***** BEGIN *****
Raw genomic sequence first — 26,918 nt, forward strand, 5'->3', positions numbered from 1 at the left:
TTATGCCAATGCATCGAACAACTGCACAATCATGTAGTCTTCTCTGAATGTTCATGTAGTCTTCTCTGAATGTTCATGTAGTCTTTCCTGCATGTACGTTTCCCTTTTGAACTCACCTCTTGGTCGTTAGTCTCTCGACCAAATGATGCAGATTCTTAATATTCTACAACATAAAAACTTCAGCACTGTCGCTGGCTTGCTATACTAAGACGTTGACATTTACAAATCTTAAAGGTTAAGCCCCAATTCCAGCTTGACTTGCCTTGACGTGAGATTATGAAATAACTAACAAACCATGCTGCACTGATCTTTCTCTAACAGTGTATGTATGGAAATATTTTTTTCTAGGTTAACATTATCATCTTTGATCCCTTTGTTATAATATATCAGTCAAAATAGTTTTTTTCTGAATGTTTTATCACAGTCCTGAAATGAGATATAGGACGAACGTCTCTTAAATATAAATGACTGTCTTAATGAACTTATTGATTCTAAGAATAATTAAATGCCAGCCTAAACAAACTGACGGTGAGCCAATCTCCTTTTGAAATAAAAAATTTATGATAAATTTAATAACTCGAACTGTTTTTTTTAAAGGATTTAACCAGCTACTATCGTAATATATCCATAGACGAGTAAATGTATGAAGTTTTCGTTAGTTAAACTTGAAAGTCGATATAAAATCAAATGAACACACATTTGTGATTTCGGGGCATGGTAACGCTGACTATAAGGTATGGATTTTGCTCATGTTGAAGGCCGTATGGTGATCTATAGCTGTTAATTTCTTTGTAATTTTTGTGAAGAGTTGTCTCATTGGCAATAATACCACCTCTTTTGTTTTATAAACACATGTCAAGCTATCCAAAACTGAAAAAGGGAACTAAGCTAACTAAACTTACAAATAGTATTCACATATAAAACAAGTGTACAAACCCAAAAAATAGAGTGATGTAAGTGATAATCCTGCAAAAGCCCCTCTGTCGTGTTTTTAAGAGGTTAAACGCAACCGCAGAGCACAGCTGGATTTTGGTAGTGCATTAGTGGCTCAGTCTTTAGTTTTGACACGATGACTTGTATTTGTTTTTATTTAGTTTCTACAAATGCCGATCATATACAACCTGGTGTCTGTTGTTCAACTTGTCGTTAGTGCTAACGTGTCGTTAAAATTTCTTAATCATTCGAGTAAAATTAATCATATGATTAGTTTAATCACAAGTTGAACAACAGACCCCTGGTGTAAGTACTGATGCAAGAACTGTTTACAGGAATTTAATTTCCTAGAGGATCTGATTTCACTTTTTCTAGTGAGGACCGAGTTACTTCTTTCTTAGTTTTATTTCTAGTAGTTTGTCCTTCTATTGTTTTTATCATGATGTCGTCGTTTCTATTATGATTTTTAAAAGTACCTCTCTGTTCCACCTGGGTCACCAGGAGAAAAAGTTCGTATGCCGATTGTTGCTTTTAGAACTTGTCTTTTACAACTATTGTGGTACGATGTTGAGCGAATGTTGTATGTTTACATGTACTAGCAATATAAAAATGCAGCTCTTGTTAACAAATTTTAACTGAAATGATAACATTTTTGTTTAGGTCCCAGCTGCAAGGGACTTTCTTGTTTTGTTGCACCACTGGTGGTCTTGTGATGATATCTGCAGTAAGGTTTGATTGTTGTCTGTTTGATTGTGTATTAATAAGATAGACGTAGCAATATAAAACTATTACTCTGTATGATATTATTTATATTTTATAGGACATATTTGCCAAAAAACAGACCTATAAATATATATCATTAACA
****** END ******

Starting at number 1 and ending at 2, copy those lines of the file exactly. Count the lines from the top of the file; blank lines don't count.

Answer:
Raw genomic sequence first — 26,918 nt, forward strand, 5'->3', positions numbered from 1 at the left:
TTATGCCAATGCATCGAACAACTGCACAATCATGTAGTCTTCTCTGAATGTTCATGTAGTCTTCTCTGAATGTTCATGTAGTCTTTCCTGCATGTACGTTTCCCTTTTGAACTCACCTCTTGGTCGTTAGTCTCTCGACCAAATGATGCAGATTCTTAATATTCTACAACATAAAAACTTCAGCACTGTCGCTGGCTTGCTATACTAAGACGTTGACATTTACAAATCTTAAAGGTTAAGCCCCAATTCCAGCTTGACTTGCCTTGACGTGAGATTATGAAATAACTAACAAACCATGCTGCACTGATCTTTCTCTAACAGTGTATGTATGGAAATATTTTTTTCTAGGTTAACATTATCATCTTTGATCCCTTTGTTATAATATATCAGTCAAAATAGTTTTTTTCTGAATGTTTTATCACAGTCCTGAAATGAGATATAGGACGAACGTCTCTTAAATATAAATGACTGTCTTAATGAACTTATTGATTCTAAGAATAATTAAATGCCAGCCTAAACAAACTGACGGTGAGCCAATCTCCTTTTGAAATAAAAAATTTATGATAAATTTAATAACTCGAACTGTTTTTTTTAAAGGATTTAACCAGCTACTATCGTAATATATCCATAGACGAGTAAATGTATGAAGTTTTCGTTAGTTAAACTTGAAAGTCGATATAAAATCAAATGAACACACATTTGTGATTTCGGGGCATGGTAACGCTGACTATAAGGTATGGATTTTGCTCATGTTGAAGGCCGTATGGTGATCTATAGCTGTTAATTTCTTTGTAATTTTTGTGAAGAGTTGTCTCATTGGCAATAATACCACCTCTTTTGTTTTATAAACACATGTCAAGCTATCCAAAACTGAAAAAGGGAACTAAGCTAACTAAACTTACAAATAGTATTCACATATAAAACAAGTGTACAAACCCAAAAAATAGAGTGATGTAAGTGATAATCCTGCAAAAGCCCCTCTGTCGTGTTTTTAAGAGGTTAAACGCAACCGCAGAGCACAGCTGGATTTTGGTAGTGCATTAGTGGCTCAGTCTTTAGTTTTGACACGATGACTTGTATTTGTTTTTATTTAGTTTCTACAAATGCCGATCATATACAACCTGGTGTCTGTTGTTCAACTTGTCGTTAGTGCTAACGTGTCGTTAAAATTTCTTAATCATTCGAGTAAAATTAATCATATGATTAGTTTAATCACAAGTTGAACAACAGACCCCTGGTGTAAGTACTGATGCAAGAACTGTTTACAGGAATTTAATTTCCTAGAGGATCTGATTTCACTTTTTCTAGTGAGGACCGAGTTACTTCTTTCTTAGTTTTATTTCTAGTAGTTTGTCCTTCTATTGTTTTTATCATGATGTCGTCGTTTCTATTATGATTTTTAAAAGTACCTCTCTGTTCCACCTGGGTCACCAGGAGAAAAAGTTCGTATGCCGATTGTTGCTTTTAGAACTTGTCTTTTACAACTATTGTGGTACGATGTTGAGCGAATGTTGTATGTTTACATGTACTAGCAATATAAAAATGCAGCTCTTGTTAACAAATTTTAACTGAAATGATAACATTTTTGTTTAGGTCCCAGCTGCAAGGGACTTTCTTGTTTTGTTGCACCACTGGTGGTCTTGTGATGATATCTGCAGTAAGGTTTGATTGTTGTCTGTTTGATTGTGTATTAATAAGATAGACGTAGCAATATAAAACTATTACTCTGTATGATATTATTTATATTTTATAGGACATATTTGCCAAAAAACAGACCTATAAATATATATCATTAACA